WARD TWENTY by James Warner Bellah

WARD TWENTY

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KIRKUS REVIEW

Quite a departure for Bellah, in a serious book, an unvarnished, unsentimentalized account of the mutilated veterans undergoing suffering in Ward 20. There are all types and backgrounds, personalities and attitudes; this is the story of those who learn -- or refuse to learn -- how to meet a world in which they must now live on, legless, armless, blind, maimed, disfigured, not only bodily but mentally. There are the doctors and the nurses, the visitors, wanted or unwanted, respectable or otherwise; there is the careful non-recognition of the ways men find to solve their sex problems; there are the attempts to save the lives of those who are compelled to give up; there are the efforts, cheerful, grim, despairing, of adjustment -- to false limbs, to families, to the outside world.... Hardhitting, unsparing, this is realistic stuff thinly fictionized, in the problem of the returned wounded. Definitely not for conservative Public Libraries.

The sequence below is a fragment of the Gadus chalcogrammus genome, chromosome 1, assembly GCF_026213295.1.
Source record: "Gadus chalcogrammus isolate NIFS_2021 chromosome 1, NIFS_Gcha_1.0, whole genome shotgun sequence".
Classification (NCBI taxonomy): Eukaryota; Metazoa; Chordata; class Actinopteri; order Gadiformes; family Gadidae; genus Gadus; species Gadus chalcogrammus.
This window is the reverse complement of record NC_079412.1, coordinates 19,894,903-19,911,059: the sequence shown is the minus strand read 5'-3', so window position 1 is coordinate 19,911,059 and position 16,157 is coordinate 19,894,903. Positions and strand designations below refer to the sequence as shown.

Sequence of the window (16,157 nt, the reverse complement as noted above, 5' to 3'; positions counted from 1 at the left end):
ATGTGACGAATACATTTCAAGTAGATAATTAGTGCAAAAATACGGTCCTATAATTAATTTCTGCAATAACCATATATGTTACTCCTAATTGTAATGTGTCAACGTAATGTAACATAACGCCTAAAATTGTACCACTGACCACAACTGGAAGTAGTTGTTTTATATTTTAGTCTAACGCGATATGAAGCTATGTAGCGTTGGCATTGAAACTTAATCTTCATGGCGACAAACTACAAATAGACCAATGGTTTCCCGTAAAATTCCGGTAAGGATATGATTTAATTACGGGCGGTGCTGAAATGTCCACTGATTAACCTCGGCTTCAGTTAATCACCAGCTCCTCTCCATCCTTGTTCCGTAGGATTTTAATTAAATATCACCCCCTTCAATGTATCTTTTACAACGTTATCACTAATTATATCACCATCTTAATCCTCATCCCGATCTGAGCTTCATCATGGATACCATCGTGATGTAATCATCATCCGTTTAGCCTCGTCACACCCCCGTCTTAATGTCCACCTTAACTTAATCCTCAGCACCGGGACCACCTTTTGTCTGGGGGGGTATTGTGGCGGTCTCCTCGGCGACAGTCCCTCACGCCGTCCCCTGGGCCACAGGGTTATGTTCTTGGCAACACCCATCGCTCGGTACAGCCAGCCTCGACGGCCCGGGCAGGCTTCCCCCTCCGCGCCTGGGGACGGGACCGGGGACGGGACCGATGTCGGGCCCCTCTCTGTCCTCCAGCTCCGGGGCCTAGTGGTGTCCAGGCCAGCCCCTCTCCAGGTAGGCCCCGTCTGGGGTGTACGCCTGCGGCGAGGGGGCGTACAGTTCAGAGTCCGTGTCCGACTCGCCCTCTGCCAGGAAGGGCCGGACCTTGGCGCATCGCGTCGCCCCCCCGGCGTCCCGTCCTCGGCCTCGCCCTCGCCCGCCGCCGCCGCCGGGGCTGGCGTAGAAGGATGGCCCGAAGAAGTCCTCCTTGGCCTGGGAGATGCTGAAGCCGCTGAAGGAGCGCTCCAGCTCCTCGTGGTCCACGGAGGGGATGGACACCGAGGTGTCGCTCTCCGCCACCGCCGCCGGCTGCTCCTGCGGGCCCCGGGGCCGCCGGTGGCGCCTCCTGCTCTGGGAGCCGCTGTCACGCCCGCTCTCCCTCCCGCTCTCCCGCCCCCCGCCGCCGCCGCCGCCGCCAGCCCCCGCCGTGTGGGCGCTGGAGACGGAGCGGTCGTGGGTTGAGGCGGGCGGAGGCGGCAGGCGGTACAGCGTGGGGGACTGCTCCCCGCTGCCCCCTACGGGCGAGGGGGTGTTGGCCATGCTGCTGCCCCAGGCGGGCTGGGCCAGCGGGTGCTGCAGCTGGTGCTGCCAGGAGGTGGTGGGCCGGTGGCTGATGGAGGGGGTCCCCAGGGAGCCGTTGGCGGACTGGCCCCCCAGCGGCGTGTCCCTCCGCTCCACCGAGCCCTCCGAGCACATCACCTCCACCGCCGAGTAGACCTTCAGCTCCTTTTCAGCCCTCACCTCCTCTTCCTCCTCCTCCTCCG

Pub Date: Jan. 1st, 1946